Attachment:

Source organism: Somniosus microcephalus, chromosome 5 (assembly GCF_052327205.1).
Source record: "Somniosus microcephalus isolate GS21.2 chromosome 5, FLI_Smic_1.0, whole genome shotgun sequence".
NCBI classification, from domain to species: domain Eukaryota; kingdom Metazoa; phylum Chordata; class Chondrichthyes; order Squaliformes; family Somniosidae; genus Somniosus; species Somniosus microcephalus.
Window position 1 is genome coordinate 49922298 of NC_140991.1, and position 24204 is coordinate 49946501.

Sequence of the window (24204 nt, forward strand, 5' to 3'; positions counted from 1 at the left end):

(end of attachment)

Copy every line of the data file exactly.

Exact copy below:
Source organism: Somniosus microcephalus, chromosome 5 (assembly GCF_052327205.1).
Source record: "Somniosus microcephalus isolate GS21.2 chromosome 5, FLI_Smic_1.0, whole genome shotgun sequence".
NCBI classification, from domain to species: domain Eukaryota; kingdom Metazoa; phylum Chordata; class Chondrichthyes; order Squaliformes; family Somniosidae; genus Somniosus; species Somniosus microcephalus.
Window position 1 is genome coordinate 49922298 of NC_140991.1, and position 24204 is coordinate 49946501.

Sequence of the window (24204 nt, forward strand, 5' to 3'; positions counted from 1 at the left end):